Negative stressors like these impact all students, but students who are lesbian, gay, bisexual, transgender, queer, questioning, intersex, asexual, nonbinary, or who identify in other ways are more likely to have these adverse experiences, which may lead to missing more days of school, developing anxiety and depression, having lower educational aspirations for after high school, and dropping out, according to Youth.gov.

Some of those adverse experiences are detailed in the 2019 School Climate for LGBTQ Students in Arizona, the latest report from GLSEN, an organization founded by teachers in 1990 and dedicated to protecting LGBTQ rights , conducting research, and developing evidence-based solutions in K-12 schools. The Arizona snapshot shows that 92% of LGBTQ students in Arizona regularly heard gay used in a negative way at school, 79% hear other homophobic remarks, 76% heard negative remarks about gender expression and 73% heard negative remarks about transgender people. In addition, 56% were verbally harassed, 21% were physically harassed and 8% were physically assaulted about their gender expression.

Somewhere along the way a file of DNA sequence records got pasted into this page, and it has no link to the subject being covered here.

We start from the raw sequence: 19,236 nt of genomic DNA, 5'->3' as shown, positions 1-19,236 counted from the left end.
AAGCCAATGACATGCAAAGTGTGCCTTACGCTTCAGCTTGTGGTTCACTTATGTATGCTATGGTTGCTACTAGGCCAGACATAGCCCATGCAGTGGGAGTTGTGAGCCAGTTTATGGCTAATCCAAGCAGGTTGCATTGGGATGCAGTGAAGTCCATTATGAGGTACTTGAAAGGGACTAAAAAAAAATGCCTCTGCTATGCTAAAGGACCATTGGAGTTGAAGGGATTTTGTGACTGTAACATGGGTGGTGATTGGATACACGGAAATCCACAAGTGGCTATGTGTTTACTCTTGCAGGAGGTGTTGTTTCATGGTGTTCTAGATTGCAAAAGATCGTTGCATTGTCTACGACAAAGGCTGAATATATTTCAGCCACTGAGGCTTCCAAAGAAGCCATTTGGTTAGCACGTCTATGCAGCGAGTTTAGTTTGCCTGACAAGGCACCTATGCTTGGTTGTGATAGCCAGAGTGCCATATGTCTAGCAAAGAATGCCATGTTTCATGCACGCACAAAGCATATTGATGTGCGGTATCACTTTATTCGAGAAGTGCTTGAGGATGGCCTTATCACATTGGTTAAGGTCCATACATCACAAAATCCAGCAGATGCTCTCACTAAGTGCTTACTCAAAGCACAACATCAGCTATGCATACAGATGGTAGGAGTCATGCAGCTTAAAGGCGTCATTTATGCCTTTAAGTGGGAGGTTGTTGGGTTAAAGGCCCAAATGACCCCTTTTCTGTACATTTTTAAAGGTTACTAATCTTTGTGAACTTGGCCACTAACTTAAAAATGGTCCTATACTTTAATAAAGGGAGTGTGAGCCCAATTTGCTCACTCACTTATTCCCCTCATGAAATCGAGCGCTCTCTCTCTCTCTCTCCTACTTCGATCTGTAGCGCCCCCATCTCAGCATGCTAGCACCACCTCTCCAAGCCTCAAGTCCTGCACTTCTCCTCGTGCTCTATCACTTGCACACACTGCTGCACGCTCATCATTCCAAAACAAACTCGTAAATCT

A good starting place to find information, resources, professional development and organizations to connect with for educators, school and district leaders, LGBTQ+ students, and their family members is the Arizona Department of Education’s webpage at https://www.azed.gov/resources-lgbtq-students-educators-and-families.

Inclusion and engagement

Educators know student engagement increases when they see themselves reflected in what they’re learning and feel connected to other students and teachers.